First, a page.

The second instrument, the employer surcharge, has caused more controversy than any other of my proposals. There are considerable disadvantages and advantages about this surcharge. I have tried to be frank with the House about both. It will be possible to deal with the position of different categories of contributors in different ways. I refer to juveniles, women, or retired people. It will not be possible—I say this quite openly to the House—under the method proposed to differentiate between areas. In the special case of Northern Ireland, there is, of course, a difference there in that there is a separate Insurance Fund into which insurance contributions are paid and a separate Exchequer which will receive the proceeds of the surcharge. So the surcharge, if imposed, will be collected and retained by the Northern Ireland Government, and there is no limit upon their discretion to use the proceeds as they think fit.

I admit that any sort of payroll tax is open to criticism if it does not enable the Government to differentiate between areas, industries and categories of workers. That is the disadvantage of my proposal. The advantage of my proposal for this year is that no new administrative machine is required or would be needed for its collection. It would be widely spread, and its yield would be substantial. As I have said before, any regulator worthy of its salt is bound to cause trouble, inconvenience and, perhaps, hardship. What I have tried to do is to find methods which carry with them the least in the way of objections and disadvantages. As I have explained in the case of the employer surcharge, I shall, in the course of the coming year, examine other methods of levying a surcharge of this sort if it seems right so to do.

Mr. Cyril Osborne (Louth)

Does my right hon. and learned Friend think that the rate is heavy enough to be effective? It has been argued in certain industrial circles that employers could carry 4s. per worker without feeling it. If it is really to be effective, ought it not to be much more savagely heavy?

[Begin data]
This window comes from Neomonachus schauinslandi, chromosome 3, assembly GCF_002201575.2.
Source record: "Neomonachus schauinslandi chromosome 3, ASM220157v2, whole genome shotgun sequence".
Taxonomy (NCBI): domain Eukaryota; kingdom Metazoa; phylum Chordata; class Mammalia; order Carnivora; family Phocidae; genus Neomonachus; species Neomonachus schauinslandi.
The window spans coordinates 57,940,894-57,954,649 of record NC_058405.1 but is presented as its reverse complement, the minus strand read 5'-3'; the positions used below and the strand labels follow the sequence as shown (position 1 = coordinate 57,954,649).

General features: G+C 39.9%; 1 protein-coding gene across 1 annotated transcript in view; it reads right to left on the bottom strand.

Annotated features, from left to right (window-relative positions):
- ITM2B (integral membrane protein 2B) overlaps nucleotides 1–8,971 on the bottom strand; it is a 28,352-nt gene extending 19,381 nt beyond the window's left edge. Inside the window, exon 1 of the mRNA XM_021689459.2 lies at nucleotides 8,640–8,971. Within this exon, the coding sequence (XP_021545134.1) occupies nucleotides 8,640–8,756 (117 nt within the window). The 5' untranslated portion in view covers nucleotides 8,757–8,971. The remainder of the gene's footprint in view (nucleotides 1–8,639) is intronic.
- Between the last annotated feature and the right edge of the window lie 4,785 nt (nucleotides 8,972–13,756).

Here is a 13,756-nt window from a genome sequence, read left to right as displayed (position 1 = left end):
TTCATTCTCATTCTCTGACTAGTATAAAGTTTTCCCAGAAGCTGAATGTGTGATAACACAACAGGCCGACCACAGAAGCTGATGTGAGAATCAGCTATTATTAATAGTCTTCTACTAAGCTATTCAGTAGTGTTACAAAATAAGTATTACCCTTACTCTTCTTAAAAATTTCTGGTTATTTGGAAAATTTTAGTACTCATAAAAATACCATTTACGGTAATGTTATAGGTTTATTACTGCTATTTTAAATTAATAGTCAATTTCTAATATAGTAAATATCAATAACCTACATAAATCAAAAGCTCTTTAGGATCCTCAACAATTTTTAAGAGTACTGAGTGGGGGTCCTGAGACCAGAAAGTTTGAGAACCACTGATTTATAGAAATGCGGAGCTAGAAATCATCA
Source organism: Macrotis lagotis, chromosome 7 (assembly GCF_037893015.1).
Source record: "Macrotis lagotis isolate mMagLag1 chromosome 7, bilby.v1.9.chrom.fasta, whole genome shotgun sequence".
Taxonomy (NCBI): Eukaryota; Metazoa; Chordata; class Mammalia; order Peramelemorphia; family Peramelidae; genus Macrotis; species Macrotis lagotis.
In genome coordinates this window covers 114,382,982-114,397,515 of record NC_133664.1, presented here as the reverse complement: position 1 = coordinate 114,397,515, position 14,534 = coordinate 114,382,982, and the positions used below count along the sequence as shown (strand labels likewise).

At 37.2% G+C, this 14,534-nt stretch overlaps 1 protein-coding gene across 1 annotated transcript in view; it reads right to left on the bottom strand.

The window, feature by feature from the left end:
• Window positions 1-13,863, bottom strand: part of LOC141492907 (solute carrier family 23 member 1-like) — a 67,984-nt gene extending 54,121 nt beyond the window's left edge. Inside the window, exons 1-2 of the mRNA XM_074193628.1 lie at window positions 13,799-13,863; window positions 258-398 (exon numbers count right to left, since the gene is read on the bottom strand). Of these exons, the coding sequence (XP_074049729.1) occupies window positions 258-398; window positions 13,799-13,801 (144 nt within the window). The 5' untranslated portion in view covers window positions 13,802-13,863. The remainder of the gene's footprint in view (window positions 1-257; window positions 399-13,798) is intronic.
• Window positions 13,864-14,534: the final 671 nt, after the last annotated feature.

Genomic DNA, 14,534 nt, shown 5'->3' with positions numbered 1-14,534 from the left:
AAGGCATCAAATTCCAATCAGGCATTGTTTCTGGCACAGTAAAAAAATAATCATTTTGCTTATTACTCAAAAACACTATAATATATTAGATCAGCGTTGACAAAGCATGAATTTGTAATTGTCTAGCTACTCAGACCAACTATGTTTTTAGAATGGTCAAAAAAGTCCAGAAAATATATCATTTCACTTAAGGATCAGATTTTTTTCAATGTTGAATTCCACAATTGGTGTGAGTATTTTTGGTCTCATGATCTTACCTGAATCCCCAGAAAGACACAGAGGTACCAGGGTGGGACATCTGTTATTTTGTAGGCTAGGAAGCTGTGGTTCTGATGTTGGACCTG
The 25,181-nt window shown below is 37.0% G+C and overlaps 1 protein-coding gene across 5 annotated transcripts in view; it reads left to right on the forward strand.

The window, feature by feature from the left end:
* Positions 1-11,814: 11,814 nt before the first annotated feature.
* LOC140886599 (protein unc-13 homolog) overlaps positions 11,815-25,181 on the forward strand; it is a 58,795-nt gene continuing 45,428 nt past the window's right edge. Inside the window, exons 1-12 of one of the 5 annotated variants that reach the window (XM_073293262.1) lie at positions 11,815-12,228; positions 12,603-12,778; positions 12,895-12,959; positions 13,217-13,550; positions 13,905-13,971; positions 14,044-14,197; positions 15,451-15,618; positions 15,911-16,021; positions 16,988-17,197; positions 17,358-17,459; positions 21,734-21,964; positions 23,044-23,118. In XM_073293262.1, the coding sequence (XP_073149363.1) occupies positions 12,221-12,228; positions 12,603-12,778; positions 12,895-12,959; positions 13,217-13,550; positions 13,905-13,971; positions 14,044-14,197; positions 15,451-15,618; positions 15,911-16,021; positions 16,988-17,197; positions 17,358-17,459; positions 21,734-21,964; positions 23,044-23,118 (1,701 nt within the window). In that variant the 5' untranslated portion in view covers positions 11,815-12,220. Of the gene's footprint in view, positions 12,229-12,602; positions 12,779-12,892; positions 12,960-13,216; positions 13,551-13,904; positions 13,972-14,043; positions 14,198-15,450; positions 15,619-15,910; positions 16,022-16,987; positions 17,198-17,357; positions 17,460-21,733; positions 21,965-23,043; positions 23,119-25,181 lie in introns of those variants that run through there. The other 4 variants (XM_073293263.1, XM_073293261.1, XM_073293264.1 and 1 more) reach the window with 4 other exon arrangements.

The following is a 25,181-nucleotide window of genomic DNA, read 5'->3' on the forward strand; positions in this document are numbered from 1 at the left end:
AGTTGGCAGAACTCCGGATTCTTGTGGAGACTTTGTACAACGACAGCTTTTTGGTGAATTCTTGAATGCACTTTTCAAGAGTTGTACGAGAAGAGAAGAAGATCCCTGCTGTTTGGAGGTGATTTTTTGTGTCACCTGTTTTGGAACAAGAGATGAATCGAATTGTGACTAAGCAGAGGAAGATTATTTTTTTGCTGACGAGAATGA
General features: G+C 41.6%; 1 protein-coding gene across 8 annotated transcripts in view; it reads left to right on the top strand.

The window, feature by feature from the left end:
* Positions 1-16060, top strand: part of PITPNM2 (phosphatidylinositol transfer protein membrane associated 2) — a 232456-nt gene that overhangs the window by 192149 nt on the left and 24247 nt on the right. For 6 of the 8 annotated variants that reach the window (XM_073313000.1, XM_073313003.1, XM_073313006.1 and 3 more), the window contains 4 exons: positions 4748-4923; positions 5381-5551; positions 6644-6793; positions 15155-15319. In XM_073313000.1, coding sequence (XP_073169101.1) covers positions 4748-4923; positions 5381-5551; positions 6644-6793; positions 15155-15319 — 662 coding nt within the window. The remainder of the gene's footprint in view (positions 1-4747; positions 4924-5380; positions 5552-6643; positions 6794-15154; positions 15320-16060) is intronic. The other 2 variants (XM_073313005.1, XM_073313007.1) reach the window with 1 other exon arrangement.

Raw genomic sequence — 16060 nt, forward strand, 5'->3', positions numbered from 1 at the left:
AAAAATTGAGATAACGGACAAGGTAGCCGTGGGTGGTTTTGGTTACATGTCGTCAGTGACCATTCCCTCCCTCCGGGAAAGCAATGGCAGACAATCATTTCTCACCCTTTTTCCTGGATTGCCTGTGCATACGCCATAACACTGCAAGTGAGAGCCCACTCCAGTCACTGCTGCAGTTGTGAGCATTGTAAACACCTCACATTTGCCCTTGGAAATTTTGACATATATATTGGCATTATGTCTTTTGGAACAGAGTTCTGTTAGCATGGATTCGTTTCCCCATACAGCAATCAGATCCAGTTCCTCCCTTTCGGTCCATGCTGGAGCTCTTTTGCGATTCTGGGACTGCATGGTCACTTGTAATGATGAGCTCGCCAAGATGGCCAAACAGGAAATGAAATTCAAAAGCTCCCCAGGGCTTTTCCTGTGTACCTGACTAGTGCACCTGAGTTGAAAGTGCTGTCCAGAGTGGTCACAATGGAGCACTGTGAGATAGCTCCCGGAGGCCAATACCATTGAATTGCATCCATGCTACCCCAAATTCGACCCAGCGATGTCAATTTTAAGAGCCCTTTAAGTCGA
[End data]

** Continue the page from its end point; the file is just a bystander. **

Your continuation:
Mr. Lloyd

My immediate purpose, as I explained, is to withdraw purchasing power. The fact that it is at the rate of £200 million a year is important; the sum is substantial and, from that point of view, I think that the sum is right. I did say in my Budget speech that it has the added advantage of being an incentive to economy in labour. I am inclined to agree with my hon. Friend inasmuch as I think that, if we were to have a payroll tax solely for that purpose, it might have to be much larger in scale, and also it probably would have to be accompanied by changes in company taxation. That is a wider issue into which I do not wish to go now. I am dealing with what is a temporary expedient for this year.

Mr. Jay

Is the Chancellor now saying that it is not one object of the payroll tax to induce employers to economise in labour?

Mr. Lloyd

I never said that it was the prime object. I said in my Budget speech that it would have that added advantage Those were the words I used. That is what I am saying now. It will be an incentive, though, as my hon. Friend the Member for Louth (Mr. C. Osborne) says, not a very fierce incentive, to economise in labour.

Mr. William Warbey (Ashfield)

Is the Chancellor now saying that the main purpose of the payroll tax is to remove purchasing power because the tax will add to the cost of living?

Mr. Lloyd

I thought I had made it clear when I was introducing my Budget that I thought that monetary measures, putting up the Bank rate, introducing hire-purchase restrictions, and so on, had too restricting an effect, and I thought that we wanted economic regulators of broader effect. The first one goes straight into consumption. The second is a charge on employers, which would have the effect of taking purchasing power out of the economy at the rate of £200 million a year. That is its purpose. I thought I had made that clear. I did say also that it would have the added advantage of directing attention to the importance of economising in what is now our scarcest commodity, labour.